The small navy box stared me in the face. After my former coworker Karen slid it across the table at the restaurant, I was so anxious to open it I could barely figure out how the flip-up lid worked. My fingers grasped the square top as she smiled in anticipation of my reaction. The hinges slowly released and revealed the brilliant gift.
Two weeks earlier, I had left my job. After three years of working closely in a small neuropsychology office, it was like leaving an intimate family behind. Relocating to another state forces change. The few other people who cohabitated the office space with me were present for some of the most turbulent–yet important–years of my life.
A year-and-a-half after starting my job, I became pregnant. Frightened for the outcome of this little baby, I held my secret from them only a short while. During the previous four years, I had lost one baby at 20-weeks gestation, and two subsequent ones during the first trimester. Each pregnancy was riddled with issues, and each ended in a grief-filled demise. This fourth pregnancy, while welcomed and wanted, was not without profound anxiety, worry, and stress. I had learned through my previous devastation that the “rule” of waiting to share pregnancy news until the second trimester is absurd. There are no guarantees and no certainties ever. If all goes well, the people around you can feel your joy and celebrate too. If everything falls apart, they have the opportunity to be alongside to hold you up when your knees buckle, your heart breaks, and your bruised soul needs to feel love again.
Now standing in one of the neuropsychologists’ office, I shut the door.
“I have something I want to share,” I said. His eyes grew worried, as if he just knew I was about to quit before the workday begun.
“I am pregnant.”
Covering his mouth like he had been told a secret so great only his hand could keep it from dispersing like a puff of smoke atop a chimney, his angst quickly morphed into joy. He asked questions, he smiled, and most importantly he said, “whatever you need, we are here for you.” Those words gave me permission to breathe a little easier.
All my coworkers offered support; their positivity filled the office, my daily routine, and my soul. Each day I was with them, I knew they had my back.
As the pregnancy progressed, the complications arose. Extra appointments became weekly events, often interrupting my days, and forcing a race to and from work. Diligently controlling all I could as life dragged me through the sludge of emotional sewage, I religiously emailed out my variant schedule of when I needed to leave. Despite fear of pushing the limits with time-off requests, they never once batted an eye.
“We’ll work around the appointments,” they said. I exhaled many heavy sighs of relief.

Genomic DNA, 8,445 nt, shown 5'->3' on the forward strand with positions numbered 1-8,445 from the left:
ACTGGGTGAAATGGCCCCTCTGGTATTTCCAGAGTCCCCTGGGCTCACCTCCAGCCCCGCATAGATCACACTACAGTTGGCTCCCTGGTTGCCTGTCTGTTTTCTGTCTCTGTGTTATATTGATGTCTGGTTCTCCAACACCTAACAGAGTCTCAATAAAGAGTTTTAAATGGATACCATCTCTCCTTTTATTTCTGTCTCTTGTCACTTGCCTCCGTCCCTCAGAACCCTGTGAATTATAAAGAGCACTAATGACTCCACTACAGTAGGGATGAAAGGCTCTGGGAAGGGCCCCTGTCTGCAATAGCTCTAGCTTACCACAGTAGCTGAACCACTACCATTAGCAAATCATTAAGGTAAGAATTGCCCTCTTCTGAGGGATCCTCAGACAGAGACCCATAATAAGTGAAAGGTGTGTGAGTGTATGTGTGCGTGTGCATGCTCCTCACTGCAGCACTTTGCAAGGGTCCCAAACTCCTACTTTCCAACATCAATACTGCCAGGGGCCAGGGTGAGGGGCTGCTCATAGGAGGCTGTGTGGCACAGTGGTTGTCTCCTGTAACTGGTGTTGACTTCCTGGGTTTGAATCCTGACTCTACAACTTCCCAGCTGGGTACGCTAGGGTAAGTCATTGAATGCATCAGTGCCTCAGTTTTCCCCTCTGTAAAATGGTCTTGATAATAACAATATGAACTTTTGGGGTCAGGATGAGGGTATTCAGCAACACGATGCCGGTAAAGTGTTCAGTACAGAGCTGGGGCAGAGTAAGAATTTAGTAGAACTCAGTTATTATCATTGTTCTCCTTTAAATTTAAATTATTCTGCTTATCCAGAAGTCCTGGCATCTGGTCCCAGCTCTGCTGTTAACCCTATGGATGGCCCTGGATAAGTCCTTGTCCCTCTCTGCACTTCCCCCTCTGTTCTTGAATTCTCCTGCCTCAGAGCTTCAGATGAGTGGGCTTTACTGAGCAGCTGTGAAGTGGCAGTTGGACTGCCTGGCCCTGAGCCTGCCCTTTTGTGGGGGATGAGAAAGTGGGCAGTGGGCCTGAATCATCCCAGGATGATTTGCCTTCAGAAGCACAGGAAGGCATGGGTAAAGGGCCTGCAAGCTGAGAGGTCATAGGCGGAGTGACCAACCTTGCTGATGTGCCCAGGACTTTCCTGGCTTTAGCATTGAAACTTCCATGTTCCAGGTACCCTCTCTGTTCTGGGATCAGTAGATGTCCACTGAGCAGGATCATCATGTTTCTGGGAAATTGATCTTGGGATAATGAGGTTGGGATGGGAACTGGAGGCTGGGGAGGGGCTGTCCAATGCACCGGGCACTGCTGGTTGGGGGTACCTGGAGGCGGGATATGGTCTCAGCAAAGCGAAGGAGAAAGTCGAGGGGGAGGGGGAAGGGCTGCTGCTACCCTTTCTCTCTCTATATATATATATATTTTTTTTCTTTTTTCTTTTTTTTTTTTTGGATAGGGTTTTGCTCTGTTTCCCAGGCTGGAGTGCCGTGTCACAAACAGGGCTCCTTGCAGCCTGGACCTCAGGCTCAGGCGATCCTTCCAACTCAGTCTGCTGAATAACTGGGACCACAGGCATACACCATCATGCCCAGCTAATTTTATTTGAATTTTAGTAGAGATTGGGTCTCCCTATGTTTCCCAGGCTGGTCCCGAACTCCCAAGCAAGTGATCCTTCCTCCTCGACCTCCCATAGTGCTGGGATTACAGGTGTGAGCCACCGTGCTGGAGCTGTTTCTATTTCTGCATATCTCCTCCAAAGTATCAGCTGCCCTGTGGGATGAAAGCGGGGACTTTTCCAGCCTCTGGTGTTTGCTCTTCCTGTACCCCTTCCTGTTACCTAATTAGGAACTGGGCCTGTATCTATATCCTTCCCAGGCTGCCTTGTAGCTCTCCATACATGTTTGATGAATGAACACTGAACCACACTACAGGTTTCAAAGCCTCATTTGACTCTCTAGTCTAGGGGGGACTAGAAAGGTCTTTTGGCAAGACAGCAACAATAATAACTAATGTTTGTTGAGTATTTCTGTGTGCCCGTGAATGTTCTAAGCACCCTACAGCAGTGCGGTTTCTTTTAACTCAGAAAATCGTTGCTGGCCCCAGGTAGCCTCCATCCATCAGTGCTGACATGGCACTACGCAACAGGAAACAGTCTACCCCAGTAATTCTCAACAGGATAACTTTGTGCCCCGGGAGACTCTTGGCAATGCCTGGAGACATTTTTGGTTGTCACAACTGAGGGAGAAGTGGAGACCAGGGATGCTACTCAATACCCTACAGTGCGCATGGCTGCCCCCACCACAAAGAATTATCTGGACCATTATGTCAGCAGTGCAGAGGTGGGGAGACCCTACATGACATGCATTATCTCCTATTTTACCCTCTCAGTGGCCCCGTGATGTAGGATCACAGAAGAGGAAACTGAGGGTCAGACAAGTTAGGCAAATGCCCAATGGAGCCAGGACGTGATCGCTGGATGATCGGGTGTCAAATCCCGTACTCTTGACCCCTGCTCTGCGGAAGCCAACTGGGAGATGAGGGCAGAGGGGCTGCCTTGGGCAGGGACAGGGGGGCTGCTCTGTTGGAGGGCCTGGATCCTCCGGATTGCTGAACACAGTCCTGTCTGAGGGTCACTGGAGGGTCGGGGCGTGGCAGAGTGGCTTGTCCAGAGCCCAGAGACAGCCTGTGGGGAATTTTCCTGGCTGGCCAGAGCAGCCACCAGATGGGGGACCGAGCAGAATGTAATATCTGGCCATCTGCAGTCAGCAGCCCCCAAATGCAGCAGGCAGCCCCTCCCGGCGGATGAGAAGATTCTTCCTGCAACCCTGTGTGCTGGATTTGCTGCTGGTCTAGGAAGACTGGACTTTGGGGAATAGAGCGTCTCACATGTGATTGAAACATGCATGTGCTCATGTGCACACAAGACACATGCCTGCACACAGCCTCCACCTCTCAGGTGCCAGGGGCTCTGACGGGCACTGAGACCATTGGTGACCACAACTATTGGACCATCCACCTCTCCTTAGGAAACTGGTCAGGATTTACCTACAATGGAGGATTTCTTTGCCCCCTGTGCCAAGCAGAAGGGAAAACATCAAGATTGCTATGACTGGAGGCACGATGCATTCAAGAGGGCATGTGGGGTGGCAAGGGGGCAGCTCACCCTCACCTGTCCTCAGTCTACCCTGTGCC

Some days, I came back from the doctor’s office all smiles. Other days, the tears barely held themselves back, often springing loose as people asked how everything went. Occasionally I did not return at all, as the updates and predictions for the baby that the doctors conjured were so horrendous all I could do was sit on the couch at home and cry until I could no longer find enough fluid in my body to produce more tears.
When our daughter was born two months prematurely, the doctors fixed their schedules to accommodate my unexpectedly early maternity leave. Several coworkers came to visit me in the hospital; another dropped a gift off at the NICU. They sent flowers, well wishes, and were delighted when our baby girl was finally released from the hospital and we were able to drop by the office for a visit.
So as I now faced the blue box, I knew this gift would be an extension of their love, support, and caring nature. Pulling open the resistant lid, the shiny silver chain twinkled in the low-hanging light above our booth. When most employees leave a job, they get a farewell dinner, a gift card to Target, or a bouquet of flowers with a card saying “Good luck!” What I received warmed my heart and embraced my soul. Holding it closer, I saw the delicately twisted charm was subtly inscribed with two names: Sophia and Evelyn. Both my daughters–one an angel and one here with us on Earth–were immortalized. My time with these coworkers was marked by not only a beautiful piece of jewelry, but also by the thoughtfulness of these few people who cared so much about me, and most importantly, for my children. Often, when people struggle in life, it seems human nature dictates that we turn a blind eye, change the subject, and let things lie. We fear upsetting others, even when faced with sacrificing our empathy. My coworkers rose above and found their true purpose as tiny lights in my life. They were my cheerleaders, my support system, and my courage when I depleted my own. Their neverending support, open hearts, and willingness to listen to all the gruesome details was unstoppable. Through their selflessness, they guided me through one of the toughest years of my life.
As the necklace glistened, my smile gleamed. The sparkly jewelry topped off a time in my life that felt like an horrendous test of emotional endurance, but turned out to bring the most beautiful kind of joy.
Putting the necklace aside, I wiped my grateful tears away. Karen and I picked up our martinis, clinked our glasses, and toasted to ourselves. Eventually, we said our goodbyes. My job may be over, but the bonds will survive–just like my daughter.